Intel first talked about the Thunderbolt 4 when it announced the Tiger Lake processors at the start of the year. But it kept people wondering as it wasn’t supposed to be faster than the existing Thunderbolt 3 and Intel didn’t reveal anything further. However, Intel has finally announced the Thunderbolt 4. So, let’s take a look at TB 4 and what’s changed from Thunderbolt 3.
Thunderbolt 4 Overview
As stated earlier, Thunderbolt 4 isn’t faster than its predecessor. Like Thunderbolt 3, Thunderbolt 3 offers a maximum throughput of 40Gb/s. It is compatible with the previous Thunderbolt and USB products and in compliance with broader industry standards, that include DisplayPort, PCIe, and USB4. It now comes with increased minimum performance requirements, extended capabilities, and USB4 compliance.
Minimum Requirements for Certification
Upcoming TB 4 certified device will support up to two 4K UHD displays, which is twice of what its predecessor supported. Alternatively, it can support a single 8K display. Similarly, at least one port should support PC charging (up to 100W). The external output remains unchanged at 15W. Also, Intel requires TB 4 certified computers and laptops to support wake from sleep when connected to TB 4 dock. Similarly, Intel has also made DMA protection via its Intel VT-d compulsory.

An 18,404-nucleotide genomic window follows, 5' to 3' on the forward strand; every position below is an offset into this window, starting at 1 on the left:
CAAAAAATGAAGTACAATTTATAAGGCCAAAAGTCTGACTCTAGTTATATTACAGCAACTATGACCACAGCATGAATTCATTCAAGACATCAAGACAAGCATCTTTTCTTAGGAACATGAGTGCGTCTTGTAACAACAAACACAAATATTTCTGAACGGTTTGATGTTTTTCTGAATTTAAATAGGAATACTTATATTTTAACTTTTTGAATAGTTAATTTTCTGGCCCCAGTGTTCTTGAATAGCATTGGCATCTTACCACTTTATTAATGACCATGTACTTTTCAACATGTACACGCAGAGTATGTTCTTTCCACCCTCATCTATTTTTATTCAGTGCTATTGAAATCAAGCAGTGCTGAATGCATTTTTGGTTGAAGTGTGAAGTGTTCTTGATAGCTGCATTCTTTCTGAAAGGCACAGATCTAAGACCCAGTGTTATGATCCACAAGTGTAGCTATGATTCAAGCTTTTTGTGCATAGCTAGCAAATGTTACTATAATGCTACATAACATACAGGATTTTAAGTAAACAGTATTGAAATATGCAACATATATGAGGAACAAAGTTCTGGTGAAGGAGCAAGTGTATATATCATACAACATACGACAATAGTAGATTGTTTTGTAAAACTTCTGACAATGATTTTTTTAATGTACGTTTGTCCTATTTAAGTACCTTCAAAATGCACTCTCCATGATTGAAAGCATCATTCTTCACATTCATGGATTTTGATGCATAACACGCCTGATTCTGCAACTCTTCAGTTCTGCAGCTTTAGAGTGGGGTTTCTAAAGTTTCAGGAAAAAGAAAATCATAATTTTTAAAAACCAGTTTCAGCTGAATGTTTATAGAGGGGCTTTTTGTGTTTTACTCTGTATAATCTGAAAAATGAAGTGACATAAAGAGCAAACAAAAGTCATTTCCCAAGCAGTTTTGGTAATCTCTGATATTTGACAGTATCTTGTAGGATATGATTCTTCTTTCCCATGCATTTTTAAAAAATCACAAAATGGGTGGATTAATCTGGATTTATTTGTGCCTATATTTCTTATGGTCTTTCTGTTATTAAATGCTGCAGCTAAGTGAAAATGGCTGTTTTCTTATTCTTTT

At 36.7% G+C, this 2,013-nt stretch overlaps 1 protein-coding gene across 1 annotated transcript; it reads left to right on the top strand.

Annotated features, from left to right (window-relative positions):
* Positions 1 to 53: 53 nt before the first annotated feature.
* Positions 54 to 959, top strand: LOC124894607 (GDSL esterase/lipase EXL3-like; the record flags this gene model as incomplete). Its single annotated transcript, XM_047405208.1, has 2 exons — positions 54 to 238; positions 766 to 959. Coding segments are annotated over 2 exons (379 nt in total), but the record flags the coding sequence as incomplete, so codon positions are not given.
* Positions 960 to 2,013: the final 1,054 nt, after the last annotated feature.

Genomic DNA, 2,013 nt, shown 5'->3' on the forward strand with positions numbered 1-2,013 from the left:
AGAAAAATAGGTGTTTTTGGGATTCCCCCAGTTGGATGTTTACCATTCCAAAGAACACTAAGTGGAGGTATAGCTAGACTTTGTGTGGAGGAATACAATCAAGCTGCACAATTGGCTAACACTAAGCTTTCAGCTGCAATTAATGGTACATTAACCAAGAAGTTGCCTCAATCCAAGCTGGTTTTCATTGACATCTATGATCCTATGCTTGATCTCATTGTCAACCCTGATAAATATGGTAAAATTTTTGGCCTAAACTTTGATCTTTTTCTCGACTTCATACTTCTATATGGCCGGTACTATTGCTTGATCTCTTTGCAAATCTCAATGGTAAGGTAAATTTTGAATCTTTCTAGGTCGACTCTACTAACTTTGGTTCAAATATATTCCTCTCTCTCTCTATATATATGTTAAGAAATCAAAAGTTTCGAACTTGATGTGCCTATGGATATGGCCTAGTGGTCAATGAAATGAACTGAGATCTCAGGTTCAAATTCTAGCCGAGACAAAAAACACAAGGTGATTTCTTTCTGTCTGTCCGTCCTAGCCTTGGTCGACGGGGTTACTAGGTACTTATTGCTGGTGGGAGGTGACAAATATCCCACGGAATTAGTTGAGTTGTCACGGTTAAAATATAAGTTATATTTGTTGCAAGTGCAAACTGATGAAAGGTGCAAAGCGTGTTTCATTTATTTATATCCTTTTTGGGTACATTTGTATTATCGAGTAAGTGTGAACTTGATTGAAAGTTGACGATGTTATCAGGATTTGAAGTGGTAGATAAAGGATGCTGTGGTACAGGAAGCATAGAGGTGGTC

It’s the first time Intel is offering dock with support for up to four TB 4 and universal cable up to 2 meters. Among the four docks, one will include an upstream port, while the rest will have downstream ports.
Intel 8000 Series Controller
Intel will integrate TB 4 support into the upcoming Tiger Lake processor. What it means is that manufacturers that opt for these processors won’t need an extra device for TB4. For devices powered by different processors, Intel has announced two host controllers under the Thunderbolt controller 8000 series – JHL8540 and JHL8340. Similarly, accessory makers will have to use JHL8440 device controllers.
Intel Thunderbolt 4 Release and Availability
Thunderbolt 4 will debut alongside the Tiger Lake processor later this year. We will see it first in the devices under the Intel’s Project Athena.
|Universal Cable Connectivity Solution||Availability|
|Intel Thunderbolt 4||Late 2020 (Project Athena)|
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